Bose SoundSport Free Bluetooth Headphones Review

The best sounding truly wireless headphones for working out in the gym

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Bose has taken its sweet time getting into the truly wireless headphones game, but with the SoundSport Free the American high-end audio company has made a triumphant entry to the market.

The most impressive aspect of the SoundSport Free is undoubtedly the sound quality, which is often a weakness of genuinely wireless headphones. Bose has managed to make them sound crisp and almost as crystal clear as a pair of over-ear headphones, thanks in part to making the earbuds a little bigger than most other comparable options. In the past I’d say that if sound quality is of paramount concern to you, steer clear of Bluetooth buds, but the SoundSport Free have proven me wrong.

Those bigger buds do have their downsides, though: the headphones stick out more than I’m used to and aren’t quite as secure as other sports headphones. This wasn’t a problem during free weights or bodyweight exercises in the gym, but when running or doing vigorous HIIT workouts the SoundSport Free couldn’t be relied on to stay put for longer than five minutes without needing adjusting, especially once my ears were sweaty.


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The StayHear tips, available on many of Bose’s headphones, are a big reason to choose the brand. The soft silicone is comfortable to wear for hours at a time and the hook means the buds stay in place for most of your activities. However, when running, the chunky design of the SoundSport Free means the StayHear tips aren’t quite enough to keep the buds locked in your ear.

The buds also seemed to catch the wind, resulting in a constant whistling sound. It wasn’t too annoying and didn’t drown out music or podcasts, but it was definitely more noticeable than on other truly wireless headphones. In my experience, the Jaybird Run or Jabra Sport Elite are better suited to running than the SoundSport Free.

I’d also be apprehensive about using the Soundsport Free for cycling, because the small chance of them dropping out and hitting the road behind you is too great a risk when they cost £180. And while you can listen through just one earbud, you’re limited to the right one, because that’s the one that connects. This is a problem if you’re cycling in the UK, where it’s preferable to use the left bud so your right ear can be open to traffic.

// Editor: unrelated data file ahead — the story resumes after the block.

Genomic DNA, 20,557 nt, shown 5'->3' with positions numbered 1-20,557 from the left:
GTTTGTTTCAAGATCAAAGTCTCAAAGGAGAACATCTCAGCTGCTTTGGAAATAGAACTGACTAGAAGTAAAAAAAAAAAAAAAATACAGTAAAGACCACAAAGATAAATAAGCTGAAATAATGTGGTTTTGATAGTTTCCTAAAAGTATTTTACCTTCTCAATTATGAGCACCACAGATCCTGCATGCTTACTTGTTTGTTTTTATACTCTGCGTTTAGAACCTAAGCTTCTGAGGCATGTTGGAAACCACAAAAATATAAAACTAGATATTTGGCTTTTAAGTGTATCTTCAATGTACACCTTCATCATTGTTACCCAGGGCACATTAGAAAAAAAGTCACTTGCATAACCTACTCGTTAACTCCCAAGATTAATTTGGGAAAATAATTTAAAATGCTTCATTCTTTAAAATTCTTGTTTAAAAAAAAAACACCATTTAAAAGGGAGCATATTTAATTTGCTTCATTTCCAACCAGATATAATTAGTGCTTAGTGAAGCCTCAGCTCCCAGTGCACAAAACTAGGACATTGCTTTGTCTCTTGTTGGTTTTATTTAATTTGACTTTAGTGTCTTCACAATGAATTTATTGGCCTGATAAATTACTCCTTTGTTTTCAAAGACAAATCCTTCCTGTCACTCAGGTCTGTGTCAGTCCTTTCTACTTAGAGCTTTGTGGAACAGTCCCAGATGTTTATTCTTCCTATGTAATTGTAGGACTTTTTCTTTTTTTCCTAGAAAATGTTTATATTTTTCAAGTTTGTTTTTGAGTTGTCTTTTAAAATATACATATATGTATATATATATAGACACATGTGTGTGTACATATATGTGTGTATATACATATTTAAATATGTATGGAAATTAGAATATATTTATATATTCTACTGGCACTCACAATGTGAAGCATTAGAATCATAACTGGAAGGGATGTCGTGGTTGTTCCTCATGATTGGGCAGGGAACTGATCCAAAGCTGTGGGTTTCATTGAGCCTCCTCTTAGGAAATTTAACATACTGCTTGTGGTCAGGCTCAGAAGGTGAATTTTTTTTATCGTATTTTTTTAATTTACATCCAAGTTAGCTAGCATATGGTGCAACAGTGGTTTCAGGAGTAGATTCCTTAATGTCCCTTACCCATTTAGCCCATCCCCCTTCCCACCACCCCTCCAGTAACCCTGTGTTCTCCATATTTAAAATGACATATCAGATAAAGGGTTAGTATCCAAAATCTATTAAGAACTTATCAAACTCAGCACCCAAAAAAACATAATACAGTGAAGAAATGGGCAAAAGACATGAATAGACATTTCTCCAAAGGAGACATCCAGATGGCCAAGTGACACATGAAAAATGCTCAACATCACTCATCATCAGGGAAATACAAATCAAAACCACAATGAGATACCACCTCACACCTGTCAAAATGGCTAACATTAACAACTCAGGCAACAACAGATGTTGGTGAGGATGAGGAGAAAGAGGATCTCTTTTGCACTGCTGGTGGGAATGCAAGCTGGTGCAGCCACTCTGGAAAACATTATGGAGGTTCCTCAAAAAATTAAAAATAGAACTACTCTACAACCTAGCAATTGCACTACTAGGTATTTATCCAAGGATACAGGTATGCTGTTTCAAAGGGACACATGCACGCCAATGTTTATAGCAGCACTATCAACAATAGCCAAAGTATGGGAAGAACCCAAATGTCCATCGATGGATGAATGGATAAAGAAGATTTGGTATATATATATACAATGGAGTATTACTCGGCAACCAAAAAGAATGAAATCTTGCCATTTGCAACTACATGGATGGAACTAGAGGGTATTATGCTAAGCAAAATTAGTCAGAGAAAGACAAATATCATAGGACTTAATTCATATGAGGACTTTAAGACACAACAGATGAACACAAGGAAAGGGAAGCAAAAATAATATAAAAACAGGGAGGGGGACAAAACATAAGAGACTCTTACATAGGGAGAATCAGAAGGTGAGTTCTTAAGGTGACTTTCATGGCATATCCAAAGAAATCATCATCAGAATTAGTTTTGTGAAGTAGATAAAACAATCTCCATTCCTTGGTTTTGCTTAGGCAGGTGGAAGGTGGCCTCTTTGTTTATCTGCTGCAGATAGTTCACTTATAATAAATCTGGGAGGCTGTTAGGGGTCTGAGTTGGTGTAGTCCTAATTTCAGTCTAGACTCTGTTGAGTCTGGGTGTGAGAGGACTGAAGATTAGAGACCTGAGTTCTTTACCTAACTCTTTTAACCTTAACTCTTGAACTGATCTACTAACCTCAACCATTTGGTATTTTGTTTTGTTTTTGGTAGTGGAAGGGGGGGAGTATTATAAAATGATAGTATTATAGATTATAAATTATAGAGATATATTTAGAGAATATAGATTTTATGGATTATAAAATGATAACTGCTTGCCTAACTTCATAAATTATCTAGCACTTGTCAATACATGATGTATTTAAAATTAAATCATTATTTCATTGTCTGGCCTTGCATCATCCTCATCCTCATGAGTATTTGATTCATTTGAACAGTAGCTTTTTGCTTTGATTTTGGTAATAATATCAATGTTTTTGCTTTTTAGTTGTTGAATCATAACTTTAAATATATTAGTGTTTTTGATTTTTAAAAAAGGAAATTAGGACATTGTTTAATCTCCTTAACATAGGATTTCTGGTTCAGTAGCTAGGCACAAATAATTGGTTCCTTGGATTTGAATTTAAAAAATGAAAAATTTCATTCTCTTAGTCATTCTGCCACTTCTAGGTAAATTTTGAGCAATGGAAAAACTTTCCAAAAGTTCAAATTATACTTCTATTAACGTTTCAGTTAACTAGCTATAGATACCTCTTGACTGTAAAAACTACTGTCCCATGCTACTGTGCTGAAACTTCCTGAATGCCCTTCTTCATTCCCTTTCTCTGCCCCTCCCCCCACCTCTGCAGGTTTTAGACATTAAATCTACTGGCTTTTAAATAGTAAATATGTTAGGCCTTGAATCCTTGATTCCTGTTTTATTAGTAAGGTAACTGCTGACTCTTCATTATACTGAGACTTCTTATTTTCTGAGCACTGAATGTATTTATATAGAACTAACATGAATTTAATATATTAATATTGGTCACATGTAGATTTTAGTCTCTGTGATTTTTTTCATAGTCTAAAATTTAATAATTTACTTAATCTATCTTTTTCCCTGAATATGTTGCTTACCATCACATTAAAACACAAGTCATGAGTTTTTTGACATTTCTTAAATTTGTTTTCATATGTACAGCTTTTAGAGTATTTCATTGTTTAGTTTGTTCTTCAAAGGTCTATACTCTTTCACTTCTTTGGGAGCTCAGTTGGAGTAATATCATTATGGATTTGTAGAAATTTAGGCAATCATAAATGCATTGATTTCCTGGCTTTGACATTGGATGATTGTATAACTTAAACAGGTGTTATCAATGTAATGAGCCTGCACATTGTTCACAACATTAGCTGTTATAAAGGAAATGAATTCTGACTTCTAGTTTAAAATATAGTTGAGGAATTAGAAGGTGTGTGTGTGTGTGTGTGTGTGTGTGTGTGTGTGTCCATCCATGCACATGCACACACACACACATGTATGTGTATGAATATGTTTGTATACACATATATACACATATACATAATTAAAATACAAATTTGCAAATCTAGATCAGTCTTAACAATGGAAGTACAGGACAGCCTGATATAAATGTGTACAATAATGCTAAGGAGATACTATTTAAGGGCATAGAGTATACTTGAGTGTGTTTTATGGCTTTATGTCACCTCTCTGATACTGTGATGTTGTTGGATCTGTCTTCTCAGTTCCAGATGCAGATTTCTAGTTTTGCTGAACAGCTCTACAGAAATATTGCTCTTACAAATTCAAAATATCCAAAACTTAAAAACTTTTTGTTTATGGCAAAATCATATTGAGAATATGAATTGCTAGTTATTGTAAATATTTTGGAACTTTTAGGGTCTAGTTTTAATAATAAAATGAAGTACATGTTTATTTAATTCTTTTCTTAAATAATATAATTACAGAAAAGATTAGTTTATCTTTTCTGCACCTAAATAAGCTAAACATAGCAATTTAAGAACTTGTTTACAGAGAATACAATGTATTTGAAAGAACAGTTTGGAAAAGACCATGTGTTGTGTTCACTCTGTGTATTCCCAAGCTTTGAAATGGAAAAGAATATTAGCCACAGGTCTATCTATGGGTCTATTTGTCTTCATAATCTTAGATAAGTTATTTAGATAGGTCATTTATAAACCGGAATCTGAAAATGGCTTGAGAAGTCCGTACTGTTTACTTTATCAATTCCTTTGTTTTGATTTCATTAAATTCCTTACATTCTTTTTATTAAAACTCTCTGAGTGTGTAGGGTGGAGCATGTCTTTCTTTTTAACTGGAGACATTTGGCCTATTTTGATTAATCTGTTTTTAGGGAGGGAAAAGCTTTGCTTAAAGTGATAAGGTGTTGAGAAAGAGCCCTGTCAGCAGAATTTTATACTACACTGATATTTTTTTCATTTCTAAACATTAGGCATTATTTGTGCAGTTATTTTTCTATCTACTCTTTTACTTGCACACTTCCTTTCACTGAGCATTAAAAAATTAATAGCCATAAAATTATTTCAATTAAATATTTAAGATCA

The buds don’t block out all external noise, but are certainly loud and well fitted enough to drown out the sounds of the gym. You can up the volume, play/pause and skip tracks using the buttons on the right earbud. I found these a little tougher to press than I’d like, especially during workouts when it took a fraction longer to find and push the right button than with other headphones.

The SoundSport Free connects easily and quickly to phones, computers and smartwatches, and by pressing the button on the left earbud you can quickly un-pair them from one device and pick another.


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Battery life is about as good as you’ll find in truly wireless headphones at five hours, and the case adds another ten hours. And if you discover you’ve run dry just before a training session a 15-minute charge gives you 45 minutes of use. I always feel slightly short-changed by portable battery/cases that only add a couple of charges – Bose’s case is pretty big, so why not have a battery in it that adds 40 hours of life? The Sol Republic Amps Air case has 45 hours of juice in it, and the Apple AirPods case adds 20 hours or so.

The Bose SoundSport Free headphones certainly have their flaws, but they are the best-sounding truly wireless headphones I’ve come across. They’re perfect for the gym, work, travelling and any other activity that isn’t too vigorous, but if you’re a runner or just love jumping around it might be wiser to trade in sound quality for a more secure fit.

£180, buy on

Nick Harris-Fry
Senior writer

Nick Harris-Fry is a journalist who has been covering health and fitness since 2015. Nick is an avid runner, covering 70-110km a week, which gives him ample opportunity to test a wide range of running shoes and running gear. He is also the chief tester for fitness trackers and running watches, treadmills and exercise bikes, and workout headphones.